I Made Hundreds of Videos
Since 2007, I have created over 250 instructional videos for my online training site ScalaCourses.com. I built the web application that runs the site, wrote most of the content, and did all the videography.
I also create explanatory videos for court cases. This is helpful when complex and/or technical information needs to be presented.
Sample Explanatory Video
Following is an explanatory video that I created for a case, modified so that identifiable information is redacted, and with extra context added so that the video makes more sense to viewers who were not involved in the case. The information presented in this video is one aspect of the digital fingerprint of the ‘noise’ in the software that I discussed in the previous article.
Hello, my name is Michael Slinn. This video has been prepared to explain one of the central concepts behind the opinions expressed in my report. At issue is whether the similarities in two bodies of code could be explained as a curious coincidence, or whether the likelihood of this being a random coincidence is extremely improbable. That would allow me to opine wether or not the author(s) of the second program must have accessed the first program so they could literally translate code written in the first computer language into a second computer language.
The precise question that this video addresses is complex, and can be summarized as:
What is the improbability of 6 items appearing the in same order in two identical lists containing the same 26 items, after shuffling?
This video shows the question visually, and also shows the answer in a compelling manner. In this video I demonstrate the likelihood of 26 routes found in both bodies of code, such that 6 of those routes appear in the same order in each program. This ‘co-incidence’ is approximately 2.5 times more unlikely than the chances that any two random humans have the same fingerprints. First, we need to understand a mathematical concept This concept is interesting and not difficult, I promise!
A factorial is mathematical shorthand. It is just a quick way of writing a tedious multiplication. Factorials are written as an exclamation mark (!) after a number. Let’s see some examples.
2! = 2 x 1 = 2 3! = 3 x 2 x 1 = 6 4! = 4 x 3 x 2 x 1 = 24 5! = 5 x 4 x 3 x 2 x 1 = 120 6! = 6 x 5 x 4 x 3 x 2 x 1 = 720 10! = 10 x 9 x 8 x 7 x 6 x 5 x 4 x 3 x 2 x 1 = 3,628,800 15! = 15 x 14 x 13 x 12 x 11 x 10 x 9 x 8 x 7 x 6 x 5 x 4 x 3 x 2 x 1 = 1,307,674,368,000 (1.3 trillion) 20! = 20 x 19 x 18 x 17 x 16 x 15 x 14 x 13 x 12 x 11 x 10 x 9 x 8 x 7 x 6 x 5 x 4 x 3 x 2 x 1 = 2,432,902,008,176,640,000 (about 2 quintillion, or 2 followed by 18 zeroes) 26! = 26 x 25 x 24 x 23 x 22 x 21 x 20 x 19 x 18 x 17 x 16 x 15 x 14 x 13 x 12 x 11 x 10 x 9 x 8 x 7 x 6 x 5 x 4 x 3 x 2 x 1 = 403,291,461,126,605,635,584,000,000 (about 4 octillion, or 4 followed by 26 zeroes)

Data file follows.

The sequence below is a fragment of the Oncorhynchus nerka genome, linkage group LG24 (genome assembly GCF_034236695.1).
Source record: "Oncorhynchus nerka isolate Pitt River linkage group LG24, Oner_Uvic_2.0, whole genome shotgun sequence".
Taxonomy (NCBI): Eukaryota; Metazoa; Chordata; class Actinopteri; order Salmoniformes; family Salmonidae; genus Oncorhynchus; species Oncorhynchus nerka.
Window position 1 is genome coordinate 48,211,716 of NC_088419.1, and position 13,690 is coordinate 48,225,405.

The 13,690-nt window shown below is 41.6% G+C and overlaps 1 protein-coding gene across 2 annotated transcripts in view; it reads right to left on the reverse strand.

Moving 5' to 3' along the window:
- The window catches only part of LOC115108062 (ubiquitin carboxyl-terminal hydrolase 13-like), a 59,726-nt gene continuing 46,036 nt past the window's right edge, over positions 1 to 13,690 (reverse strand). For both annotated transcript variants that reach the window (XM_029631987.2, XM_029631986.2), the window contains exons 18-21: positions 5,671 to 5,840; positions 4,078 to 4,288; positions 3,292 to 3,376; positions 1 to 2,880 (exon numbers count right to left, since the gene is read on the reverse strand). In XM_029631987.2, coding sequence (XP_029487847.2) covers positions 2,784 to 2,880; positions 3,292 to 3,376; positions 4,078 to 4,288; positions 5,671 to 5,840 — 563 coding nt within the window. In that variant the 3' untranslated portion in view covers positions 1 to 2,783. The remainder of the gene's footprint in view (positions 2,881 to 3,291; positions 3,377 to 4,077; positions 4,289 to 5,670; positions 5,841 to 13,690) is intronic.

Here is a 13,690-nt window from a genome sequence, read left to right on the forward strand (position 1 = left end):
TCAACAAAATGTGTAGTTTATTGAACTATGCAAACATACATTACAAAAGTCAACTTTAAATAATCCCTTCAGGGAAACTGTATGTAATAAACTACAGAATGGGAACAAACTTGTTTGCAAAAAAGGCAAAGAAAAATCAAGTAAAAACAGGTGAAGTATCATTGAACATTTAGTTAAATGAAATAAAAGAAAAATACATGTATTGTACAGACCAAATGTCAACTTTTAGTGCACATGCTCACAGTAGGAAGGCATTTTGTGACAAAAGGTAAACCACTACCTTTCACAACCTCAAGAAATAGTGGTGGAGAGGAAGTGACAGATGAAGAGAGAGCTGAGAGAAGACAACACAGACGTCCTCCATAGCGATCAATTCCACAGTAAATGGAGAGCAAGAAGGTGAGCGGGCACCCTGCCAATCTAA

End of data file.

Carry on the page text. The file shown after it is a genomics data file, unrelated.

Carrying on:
- Start with a deck of cards.
- Remove half of them (take away 2 suits).
- 26 cards remain.
- Do the same with another deck of cards. Now you have 2 half decks, each of which has the same cards as the other.
- Shuffle both decks.
Let’s examine the odds of finding the same sequence of cards in both half-decks.
- What are the odds of finding 2 cards in the same sequence in both half-decks?
- Notice that the two sequences are in different locations in the deck. The topmost half-deck of cards has the sequence occurring about 2/3 of the way through that half-deck, whereas the bottom-most half-deck of cards has the sequence occurring hear the beginning of that half-deck.
- The equation for that probability is 26! / 24! = 1 : 650
- OK, what are the odds of finding 3 cards in the same sequence in both half-decks?
- The equation for that probability is 26! / 23! = 1 : 15,600
- Now let’s consider the odds of finding 4 cards in the same sequence in both half-decks.
- The equation for that probability is 26! / 22! = 1 : 358,800
- Next let’s consider the odds of finding 5 cards in the same sequence in both half-decks.
- The equation for that probability is 26! / 21! = 1 : 7,893,600
- Next let’s consider the odds of finding 6 cards in the same sequence in both half-decks.
- The equation for that probability is 26! / 20! = 1 : 165,765,600
Notice that the card values, for example jack, queen, king, ace, and the numbers 2 through 9, have no effect on the probability. The uniqueness of low-value cards appearing in a given sequence is the same as the uniqueness of high-value cards appearing in a given sequence.
This graph shows the dramatic increase in improbability as the number of matching cards increases.
As a point of reference, the odds of 2 people having the same fingerprints is 2.5 times less, or approximately 1:64,000,000! I obtained the information on fingerprint uniqueness from the book entitled Finger Prints (Great Minds) by Francis Galton.
Getting back to comparing software for this court case, I found 26 items that were literal translations of each other in both the plaintiff’s code and the defendant’s code. 6 of these 26 items appeared in the same order in both programs. The probability that this is mere coincidence is so unlikely that it is reasonable to opine that the author of the second program worked from the source code for the first program, which was a trade secret. This constituted a misappropriation of intellectual property.